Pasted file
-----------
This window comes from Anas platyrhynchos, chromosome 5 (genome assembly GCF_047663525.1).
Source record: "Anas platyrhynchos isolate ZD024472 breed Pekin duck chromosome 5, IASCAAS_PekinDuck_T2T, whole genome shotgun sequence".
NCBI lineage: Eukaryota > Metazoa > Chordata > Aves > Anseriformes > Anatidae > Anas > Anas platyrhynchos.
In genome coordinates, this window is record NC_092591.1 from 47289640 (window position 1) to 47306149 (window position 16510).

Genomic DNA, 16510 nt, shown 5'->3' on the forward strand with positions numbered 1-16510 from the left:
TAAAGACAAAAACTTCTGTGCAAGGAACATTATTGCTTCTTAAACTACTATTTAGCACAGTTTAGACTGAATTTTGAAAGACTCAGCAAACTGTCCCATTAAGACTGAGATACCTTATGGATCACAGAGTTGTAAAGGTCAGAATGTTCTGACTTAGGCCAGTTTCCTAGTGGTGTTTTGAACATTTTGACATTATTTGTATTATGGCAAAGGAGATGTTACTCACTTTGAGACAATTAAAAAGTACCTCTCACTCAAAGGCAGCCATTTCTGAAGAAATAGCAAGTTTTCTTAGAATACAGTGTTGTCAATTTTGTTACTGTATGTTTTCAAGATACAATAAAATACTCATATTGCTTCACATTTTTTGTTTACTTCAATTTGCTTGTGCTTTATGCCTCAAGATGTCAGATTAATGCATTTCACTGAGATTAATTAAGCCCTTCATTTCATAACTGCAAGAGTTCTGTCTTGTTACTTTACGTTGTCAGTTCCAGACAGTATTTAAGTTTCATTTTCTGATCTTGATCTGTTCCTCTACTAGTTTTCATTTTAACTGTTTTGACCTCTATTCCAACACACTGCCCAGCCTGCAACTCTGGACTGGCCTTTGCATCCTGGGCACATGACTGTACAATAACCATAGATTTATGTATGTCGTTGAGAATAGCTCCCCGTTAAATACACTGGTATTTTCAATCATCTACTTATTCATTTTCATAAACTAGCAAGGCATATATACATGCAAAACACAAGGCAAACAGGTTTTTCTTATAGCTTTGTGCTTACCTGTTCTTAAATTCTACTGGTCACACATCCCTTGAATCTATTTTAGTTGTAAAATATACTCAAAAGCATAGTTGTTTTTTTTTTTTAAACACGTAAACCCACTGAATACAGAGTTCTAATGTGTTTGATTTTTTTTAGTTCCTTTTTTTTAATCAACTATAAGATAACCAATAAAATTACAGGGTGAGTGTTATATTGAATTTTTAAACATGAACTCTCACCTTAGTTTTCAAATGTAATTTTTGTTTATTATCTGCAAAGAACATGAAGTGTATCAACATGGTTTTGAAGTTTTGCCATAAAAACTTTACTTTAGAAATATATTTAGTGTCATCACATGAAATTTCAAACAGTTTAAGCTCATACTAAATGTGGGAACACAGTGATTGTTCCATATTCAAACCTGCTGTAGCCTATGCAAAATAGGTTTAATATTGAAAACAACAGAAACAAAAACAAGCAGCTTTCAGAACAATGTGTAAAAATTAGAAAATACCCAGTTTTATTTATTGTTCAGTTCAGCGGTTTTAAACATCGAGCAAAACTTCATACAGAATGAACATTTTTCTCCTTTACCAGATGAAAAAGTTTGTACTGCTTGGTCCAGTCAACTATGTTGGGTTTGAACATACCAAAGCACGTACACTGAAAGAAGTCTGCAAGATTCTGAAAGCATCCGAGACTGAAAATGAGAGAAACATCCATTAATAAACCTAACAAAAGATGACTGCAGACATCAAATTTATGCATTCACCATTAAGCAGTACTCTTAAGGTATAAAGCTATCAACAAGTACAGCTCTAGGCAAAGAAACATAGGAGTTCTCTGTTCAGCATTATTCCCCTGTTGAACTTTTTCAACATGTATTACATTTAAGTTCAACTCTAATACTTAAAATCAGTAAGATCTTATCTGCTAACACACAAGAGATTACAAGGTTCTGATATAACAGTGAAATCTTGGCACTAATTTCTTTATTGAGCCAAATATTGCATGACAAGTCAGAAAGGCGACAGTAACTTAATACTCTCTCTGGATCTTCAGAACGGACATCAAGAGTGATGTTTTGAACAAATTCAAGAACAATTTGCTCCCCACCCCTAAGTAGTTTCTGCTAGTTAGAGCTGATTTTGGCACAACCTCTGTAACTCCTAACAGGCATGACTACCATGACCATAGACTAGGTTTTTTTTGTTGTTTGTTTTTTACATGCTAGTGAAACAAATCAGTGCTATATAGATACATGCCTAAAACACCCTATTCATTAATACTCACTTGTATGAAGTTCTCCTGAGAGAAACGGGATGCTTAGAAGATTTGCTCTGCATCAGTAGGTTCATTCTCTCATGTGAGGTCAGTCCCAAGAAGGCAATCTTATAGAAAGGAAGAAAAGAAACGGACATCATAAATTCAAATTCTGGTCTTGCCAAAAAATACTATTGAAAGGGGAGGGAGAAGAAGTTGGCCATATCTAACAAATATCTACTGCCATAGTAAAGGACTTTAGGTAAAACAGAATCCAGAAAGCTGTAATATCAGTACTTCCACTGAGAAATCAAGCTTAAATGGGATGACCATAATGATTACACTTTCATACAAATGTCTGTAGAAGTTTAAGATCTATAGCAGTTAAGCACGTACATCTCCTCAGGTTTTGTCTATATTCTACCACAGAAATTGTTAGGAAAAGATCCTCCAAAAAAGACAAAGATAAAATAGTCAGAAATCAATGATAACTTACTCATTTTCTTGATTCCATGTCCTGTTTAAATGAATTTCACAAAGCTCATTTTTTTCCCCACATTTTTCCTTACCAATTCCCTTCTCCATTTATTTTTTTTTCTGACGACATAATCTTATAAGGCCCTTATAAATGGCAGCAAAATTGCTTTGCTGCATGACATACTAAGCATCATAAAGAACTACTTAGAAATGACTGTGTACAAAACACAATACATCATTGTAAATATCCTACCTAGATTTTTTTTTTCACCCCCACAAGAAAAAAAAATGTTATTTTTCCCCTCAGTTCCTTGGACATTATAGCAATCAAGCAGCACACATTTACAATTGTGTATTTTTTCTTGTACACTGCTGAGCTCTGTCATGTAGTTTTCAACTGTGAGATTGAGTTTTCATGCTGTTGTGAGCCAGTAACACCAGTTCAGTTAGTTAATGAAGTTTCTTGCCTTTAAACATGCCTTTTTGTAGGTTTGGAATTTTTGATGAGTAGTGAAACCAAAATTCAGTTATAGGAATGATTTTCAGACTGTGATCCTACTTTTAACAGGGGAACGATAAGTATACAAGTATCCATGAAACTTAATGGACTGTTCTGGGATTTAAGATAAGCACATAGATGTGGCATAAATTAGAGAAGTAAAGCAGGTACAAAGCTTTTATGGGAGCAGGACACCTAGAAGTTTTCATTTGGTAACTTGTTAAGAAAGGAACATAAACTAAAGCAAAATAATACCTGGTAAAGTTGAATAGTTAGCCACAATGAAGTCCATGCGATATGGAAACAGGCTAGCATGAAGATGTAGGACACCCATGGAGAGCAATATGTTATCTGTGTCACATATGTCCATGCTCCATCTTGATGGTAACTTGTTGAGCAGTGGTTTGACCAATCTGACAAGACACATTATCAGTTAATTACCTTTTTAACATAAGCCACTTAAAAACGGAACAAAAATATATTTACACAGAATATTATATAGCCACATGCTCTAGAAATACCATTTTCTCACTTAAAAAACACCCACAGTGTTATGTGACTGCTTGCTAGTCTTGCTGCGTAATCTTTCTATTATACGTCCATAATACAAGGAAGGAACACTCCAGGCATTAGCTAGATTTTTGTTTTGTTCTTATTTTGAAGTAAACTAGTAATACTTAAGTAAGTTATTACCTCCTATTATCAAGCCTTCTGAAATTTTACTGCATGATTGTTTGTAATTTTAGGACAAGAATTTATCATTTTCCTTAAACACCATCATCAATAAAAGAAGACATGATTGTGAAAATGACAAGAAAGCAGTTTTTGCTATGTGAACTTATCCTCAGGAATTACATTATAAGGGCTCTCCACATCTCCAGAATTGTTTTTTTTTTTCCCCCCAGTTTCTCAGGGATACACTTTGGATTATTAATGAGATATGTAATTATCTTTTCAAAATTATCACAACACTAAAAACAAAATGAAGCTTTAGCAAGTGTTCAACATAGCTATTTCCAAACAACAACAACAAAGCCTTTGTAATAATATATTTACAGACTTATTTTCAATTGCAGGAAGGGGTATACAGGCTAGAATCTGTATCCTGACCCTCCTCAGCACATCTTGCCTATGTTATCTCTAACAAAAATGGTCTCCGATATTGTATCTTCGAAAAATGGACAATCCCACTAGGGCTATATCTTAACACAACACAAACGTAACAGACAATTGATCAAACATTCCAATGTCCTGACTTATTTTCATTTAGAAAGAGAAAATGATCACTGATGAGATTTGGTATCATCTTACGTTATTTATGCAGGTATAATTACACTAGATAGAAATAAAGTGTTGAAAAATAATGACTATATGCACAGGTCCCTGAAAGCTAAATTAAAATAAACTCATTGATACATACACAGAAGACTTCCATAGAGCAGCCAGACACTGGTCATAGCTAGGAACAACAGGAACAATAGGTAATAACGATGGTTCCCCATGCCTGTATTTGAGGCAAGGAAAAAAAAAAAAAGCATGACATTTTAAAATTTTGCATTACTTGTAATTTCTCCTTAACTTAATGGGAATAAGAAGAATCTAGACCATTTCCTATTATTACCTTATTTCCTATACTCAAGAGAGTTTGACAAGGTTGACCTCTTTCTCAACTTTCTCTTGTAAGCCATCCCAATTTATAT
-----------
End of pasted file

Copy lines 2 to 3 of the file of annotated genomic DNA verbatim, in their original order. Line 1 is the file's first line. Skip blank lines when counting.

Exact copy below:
Source record: "Anas platyrhynchos isolate ZD024472 breed Pekin duck chromosome 5, IASCAAS_PekinDuck_T2T, whole genome shotgun sequence".
NCBI lineage: Eukaryota > Metazoa > Chordata > Aves > Anseriformes > Anatidae > Anas > Anas platyrhynchos.